T-Mobile wacked with a $14 million contract lawsuit over stolen franchise agreement

In Featured News by Wireless Estimator


In a lawsuit filed Friday, a former Illinois T-Mobile franchise owner who will be released from a federal prison halfway house on June 10 after serving almost two years on a tax evasion conviction, is alleging that his former business partner and a T-Mobile account manager cost him $14 million because they stole business contracts that T-Mobile should have known were improperly transferred.

Jordan Eckerling and PCW Holdings, Inc. of Illinois (PCW) filed the lawsuit against T-Mobile USA, Inc., and its account manager, James Hemminger stating that they illegally breached a contract and are requesting “several million dollars” for the unauthorized assignments.

The lawsuit states that at the beginning of the 1990s, Eckerling formed PageComm, which at first sold pagers but then began selling wireless services with T-Mobile (then VoiceStream Wireless) as a major client.

When the real estate market crashed in 2009 and 2010, Eckerling, now 55, unsuccessfully attempted to lower his lease agreement with his landlords, and with lawsuits already filed by landlords, he formed a new entity known as PCW, to perform the services required by the services and dealer agreement with T-Mobile.

Eckerling’s business partner, Paul Zaya, was given 75% of the business, although Eckerling claims that there was a revocable option set up where he could buy all of Zaya’s interest or shares for $1,000, although the lawsuit does not state if he ever exercised that option.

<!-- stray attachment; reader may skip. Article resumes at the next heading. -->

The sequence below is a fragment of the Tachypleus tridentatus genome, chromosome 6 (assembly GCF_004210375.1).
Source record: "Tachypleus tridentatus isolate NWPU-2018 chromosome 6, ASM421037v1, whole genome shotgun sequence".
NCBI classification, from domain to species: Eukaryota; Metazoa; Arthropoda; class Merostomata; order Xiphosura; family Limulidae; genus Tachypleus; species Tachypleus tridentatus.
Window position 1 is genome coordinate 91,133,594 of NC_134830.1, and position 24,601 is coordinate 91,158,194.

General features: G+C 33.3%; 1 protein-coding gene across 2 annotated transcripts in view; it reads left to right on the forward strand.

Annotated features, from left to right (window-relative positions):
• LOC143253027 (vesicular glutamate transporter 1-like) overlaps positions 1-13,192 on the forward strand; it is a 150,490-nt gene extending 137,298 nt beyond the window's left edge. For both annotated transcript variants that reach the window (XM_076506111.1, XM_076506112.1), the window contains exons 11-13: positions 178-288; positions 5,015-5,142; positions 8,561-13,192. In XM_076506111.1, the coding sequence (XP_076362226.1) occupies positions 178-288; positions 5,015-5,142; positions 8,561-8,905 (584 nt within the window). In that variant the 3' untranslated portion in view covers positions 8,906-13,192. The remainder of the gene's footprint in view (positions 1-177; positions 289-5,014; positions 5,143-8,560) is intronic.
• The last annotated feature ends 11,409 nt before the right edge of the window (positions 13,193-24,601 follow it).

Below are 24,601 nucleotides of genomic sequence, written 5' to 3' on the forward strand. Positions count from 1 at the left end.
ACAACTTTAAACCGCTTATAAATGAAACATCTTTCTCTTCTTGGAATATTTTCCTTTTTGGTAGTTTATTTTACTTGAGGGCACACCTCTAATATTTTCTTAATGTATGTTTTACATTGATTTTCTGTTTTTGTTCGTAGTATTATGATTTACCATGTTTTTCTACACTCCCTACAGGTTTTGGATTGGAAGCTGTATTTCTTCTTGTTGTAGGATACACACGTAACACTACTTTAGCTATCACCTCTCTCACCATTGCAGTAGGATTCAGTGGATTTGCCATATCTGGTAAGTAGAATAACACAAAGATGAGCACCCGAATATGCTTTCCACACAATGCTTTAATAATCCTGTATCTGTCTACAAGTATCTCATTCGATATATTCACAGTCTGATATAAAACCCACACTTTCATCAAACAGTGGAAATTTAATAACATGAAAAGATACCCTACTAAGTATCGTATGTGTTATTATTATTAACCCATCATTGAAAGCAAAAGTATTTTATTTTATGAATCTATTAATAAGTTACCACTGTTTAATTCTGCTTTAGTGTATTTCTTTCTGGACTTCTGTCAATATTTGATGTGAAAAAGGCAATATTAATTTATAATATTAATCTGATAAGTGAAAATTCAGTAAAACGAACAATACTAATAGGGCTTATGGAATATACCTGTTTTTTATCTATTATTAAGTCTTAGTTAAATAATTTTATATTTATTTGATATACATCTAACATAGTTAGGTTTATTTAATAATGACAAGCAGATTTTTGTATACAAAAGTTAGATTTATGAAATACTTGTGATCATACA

Another entity was then formed, TPR Chicago, Inc. (TPR) where Zayas was the sole owner. The company was formed to insulate PCW’s income stream from T-Mobile with TPR handling the leases and store personnel for approximately 24 locations.

Eckerling’s complaint states that Zaya and Hemminger on November 1, 2015, entered into an agreement with T-Mobile, falsely stating that PCW was knowledgeable of the transfer from PCW’s service and license agreements to TPR.

Then, Zaya discontinued his several-years-long business and contractual relationship with Eckerling and in September 2018 TPR sold the business to TCC Wireless LLC.

Eckerling said T-Mobile never contacted him regarding the assignments, and refused to communicate with him or his attorney.

The lawsuit states that Zaya falsely represented to T-Mobile that he had exclusively been handling all T-Mobile matters on behalf of PCW and he had full authority to enter the assignment and assumption agreement on behalf of PCW, assigning PCW’s contractual relationship with T-Mobile to TPR.

According to Eckerling, T-Mobile threatened him and PCW with legal action if they tried to interfere with Zaya and TPR continuing their takeover of the business and contractual relationship.

Eckerling said Zaya conspired with Hemminger who provided him with the necessary forms and assisted in the assignment transfer and paid him “under the table in gift cards”.

The illegal use of gift cards played a part in Eckerling’s July 6, 2018 sentencing to 24 months imprisonment for failing to pay more than $800,000 in personal and corporate income taxes.

Eckerling admitted he had his company pay personal expenses such as a housekeeper to regularly clean his boat and his primary and secondary residences, and charged personal expenses to PageComm’s credit card accounts, including for a family vacation to Cancun, Mexico. Eckerling also admitted that he used gift cards belonging to the company for personal expenses, and that he placed his wife on the company payroll to obtain health insurance in her name rather than his, even though she was not employed by the company.